President Obama’s presentation of his long-term deficit-reduction plan today is a great opportunity to draw a stark contrast between his own approach and the Republicans’ irresponsible, immoral plan.
Rep. Ryan’s plan asks for no sacrifice from the wealthiest Americans or big business, but its deep cuts will cause concrete harm to families, seniors and children. This is wrong, and we think the President would be wise to say so. Making the contrast between fairness and unfairness, responsibility versus recklessness, and right versus wrong cuts to the heart of the matter.
For more thoughts in this vein, see Greg Sargent, Paul Begala and Jonathan Cohn.
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Rep. Paul Ryan of Wisconsin, the intellectual darling of the Republican Party, has proposed a 2012 budget plan that would end Medicare and Medicaid as we know it. Ryan frames his dismantling of bedrock social safety nets as a “moral imperative” to save us from spiraling debt. House Majority Leader Eric Cantor, pushing the plan this weekend, callously argues that “we have a safety net in place in this country for people who frankly don’t need one.”
Simply put, seniors and vulnerable families are being used as pawns in an ideological agenda whose end game is nothing less than wiping away the New Deal. Given that Ryan, a Catholic, has claimed the moral high ground, I’m challenging Catholic bishops to revive the legacy of another Ryan and speak out against this draconian proposal.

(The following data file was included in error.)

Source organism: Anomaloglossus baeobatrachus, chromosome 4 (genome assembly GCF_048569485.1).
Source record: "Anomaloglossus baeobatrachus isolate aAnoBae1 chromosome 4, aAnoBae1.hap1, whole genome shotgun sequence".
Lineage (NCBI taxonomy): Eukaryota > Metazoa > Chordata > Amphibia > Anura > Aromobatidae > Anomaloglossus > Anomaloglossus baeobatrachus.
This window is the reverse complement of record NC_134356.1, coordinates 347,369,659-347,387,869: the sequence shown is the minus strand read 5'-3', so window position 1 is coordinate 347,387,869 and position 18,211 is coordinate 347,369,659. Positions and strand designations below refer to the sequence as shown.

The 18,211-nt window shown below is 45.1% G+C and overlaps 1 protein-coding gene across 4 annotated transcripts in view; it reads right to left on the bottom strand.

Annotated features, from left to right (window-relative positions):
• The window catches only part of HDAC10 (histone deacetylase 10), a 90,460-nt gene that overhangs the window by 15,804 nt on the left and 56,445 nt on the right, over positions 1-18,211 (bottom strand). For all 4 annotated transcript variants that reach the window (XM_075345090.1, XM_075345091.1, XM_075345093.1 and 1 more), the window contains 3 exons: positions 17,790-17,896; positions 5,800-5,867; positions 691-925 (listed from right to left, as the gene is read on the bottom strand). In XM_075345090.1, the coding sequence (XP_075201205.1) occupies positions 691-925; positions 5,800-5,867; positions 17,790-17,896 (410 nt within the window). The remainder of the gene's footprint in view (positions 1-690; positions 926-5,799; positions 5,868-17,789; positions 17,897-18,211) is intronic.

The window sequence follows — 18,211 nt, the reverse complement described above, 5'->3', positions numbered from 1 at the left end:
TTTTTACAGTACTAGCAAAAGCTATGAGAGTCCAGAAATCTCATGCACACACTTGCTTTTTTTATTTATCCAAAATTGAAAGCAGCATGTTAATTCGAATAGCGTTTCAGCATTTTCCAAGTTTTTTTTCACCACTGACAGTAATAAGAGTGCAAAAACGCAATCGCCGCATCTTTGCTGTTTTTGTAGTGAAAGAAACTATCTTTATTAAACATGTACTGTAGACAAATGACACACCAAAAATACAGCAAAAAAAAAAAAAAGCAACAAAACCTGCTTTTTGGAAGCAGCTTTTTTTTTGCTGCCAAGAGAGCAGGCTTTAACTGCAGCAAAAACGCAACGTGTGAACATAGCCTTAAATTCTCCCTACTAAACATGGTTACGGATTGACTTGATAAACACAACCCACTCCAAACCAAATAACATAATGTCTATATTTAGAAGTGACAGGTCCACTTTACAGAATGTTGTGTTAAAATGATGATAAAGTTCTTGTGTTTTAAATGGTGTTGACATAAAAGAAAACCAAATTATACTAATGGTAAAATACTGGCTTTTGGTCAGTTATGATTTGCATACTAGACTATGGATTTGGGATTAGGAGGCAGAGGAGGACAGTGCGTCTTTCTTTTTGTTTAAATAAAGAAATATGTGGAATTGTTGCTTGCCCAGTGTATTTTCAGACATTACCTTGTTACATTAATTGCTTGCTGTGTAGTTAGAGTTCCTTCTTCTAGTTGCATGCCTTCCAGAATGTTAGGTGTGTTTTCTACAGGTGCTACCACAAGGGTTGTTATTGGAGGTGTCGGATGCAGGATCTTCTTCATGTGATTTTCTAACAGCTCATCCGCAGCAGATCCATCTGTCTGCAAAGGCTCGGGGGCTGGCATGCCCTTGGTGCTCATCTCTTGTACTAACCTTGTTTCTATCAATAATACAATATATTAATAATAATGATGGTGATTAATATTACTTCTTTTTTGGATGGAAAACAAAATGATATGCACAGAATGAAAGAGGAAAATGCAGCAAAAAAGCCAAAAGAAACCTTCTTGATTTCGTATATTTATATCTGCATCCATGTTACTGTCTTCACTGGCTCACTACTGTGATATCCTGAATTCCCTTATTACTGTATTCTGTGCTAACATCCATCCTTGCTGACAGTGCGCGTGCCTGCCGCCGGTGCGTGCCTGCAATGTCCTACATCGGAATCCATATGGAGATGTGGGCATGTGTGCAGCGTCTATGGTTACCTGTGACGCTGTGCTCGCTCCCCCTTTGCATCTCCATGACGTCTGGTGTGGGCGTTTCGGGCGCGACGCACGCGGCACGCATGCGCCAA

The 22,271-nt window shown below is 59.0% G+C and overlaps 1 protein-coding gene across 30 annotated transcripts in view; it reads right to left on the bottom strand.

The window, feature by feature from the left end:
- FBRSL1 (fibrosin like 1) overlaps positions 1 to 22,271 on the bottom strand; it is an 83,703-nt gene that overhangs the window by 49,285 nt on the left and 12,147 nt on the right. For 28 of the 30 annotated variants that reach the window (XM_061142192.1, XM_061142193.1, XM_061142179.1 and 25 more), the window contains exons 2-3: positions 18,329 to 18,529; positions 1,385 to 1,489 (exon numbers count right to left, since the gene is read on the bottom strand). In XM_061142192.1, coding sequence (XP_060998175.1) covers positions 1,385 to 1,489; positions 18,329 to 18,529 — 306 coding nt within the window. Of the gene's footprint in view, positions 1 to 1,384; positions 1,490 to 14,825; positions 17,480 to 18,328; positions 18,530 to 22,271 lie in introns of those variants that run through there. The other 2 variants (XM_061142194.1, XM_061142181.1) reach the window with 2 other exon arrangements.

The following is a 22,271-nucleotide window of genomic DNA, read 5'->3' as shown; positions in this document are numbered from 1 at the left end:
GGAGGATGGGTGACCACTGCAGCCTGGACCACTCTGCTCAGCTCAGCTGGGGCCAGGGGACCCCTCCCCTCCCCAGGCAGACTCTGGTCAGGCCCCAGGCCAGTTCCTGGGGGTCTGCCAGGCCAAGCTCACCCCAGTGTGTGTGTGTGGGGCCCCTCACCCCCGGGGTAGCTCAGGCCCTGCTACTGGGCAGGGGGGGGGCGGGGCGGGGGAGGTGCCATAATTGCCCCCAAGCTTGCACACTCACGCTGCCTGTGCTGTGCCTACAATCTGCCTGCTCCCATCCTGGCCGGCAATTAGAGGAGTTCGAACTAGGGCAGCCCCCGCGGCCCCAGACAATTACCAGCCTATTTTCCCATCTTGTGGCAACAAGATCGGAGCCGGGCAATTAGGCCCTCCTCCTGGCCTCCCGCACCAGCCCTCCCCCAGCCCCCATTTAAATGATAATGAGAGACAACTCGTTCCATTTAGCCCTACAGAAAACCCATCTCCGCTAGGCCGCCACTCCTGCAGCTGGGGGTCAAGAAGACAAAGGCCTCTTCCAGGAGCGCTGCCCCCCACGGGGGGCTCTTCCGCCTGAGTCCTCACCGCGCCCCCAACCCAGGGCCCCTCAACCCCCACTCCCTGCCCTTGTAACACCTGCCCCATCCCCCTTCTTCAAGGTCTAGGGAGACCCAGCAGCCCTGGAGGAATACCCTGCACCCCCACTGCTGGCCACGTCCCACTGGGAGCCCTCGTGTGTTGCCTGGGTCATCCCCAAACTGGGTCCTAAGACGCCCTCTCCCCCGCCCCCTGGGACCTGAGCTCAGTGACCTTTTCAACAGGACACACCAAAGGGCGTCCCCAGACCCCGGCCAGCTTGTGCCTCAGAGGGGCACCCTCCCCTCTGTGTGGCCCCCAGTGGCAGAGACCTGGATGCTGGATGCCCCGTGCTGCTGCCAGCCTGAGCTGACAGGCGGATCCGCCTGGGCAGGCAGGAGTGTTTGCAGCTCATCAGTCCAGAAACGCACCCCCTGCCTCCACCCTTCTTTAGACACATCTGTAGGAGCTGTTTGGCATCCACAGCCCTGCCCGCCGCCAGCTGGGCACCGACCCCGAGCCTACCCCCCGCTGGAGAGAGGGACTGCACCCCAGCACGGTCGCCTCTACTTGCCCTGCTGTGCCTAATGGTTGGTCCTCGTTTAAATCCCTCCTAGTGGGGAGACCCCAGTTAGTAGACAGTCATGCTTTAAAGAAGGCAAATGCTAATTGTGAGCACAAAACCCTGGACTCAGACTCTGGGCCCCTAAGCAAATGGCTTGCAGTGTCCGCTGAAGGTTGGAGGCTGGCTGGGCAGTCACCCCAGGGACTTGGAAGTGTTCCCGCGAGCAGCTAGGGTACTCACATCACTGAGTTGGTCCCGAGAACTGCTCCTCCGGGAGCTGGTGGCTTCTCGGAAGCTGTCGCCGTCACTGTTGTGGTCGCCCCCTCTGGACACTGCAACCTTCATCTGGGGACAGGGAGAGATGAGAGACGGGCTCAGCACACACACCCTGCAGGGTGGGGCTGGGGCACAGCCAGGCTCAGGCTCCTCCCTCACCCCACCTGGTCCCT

In 1919, the U.S. Catholic bishops recruited Monsignor John Ryan, a Catholic priest whose thinking on labor and social inequality were widely read in the decades following World War I, to write their Program for Social Reconstruction – a bold plan for what at the time were visionary social reforms: minimum wages, public housing for workers, labor participation in management decisions, and insurance for the elderly, disabled and unemployed. The bishops’ proposal and Ryan’s rising star in Washington laid the groundwork for New Deal legislation proposed by President Franklin D. Roosevelt in the following decades. Time magazine described the “Right Rev. New Dealer” as “U.S. Catholicism’s most potent social reformer.” Where is this Catholic voice today?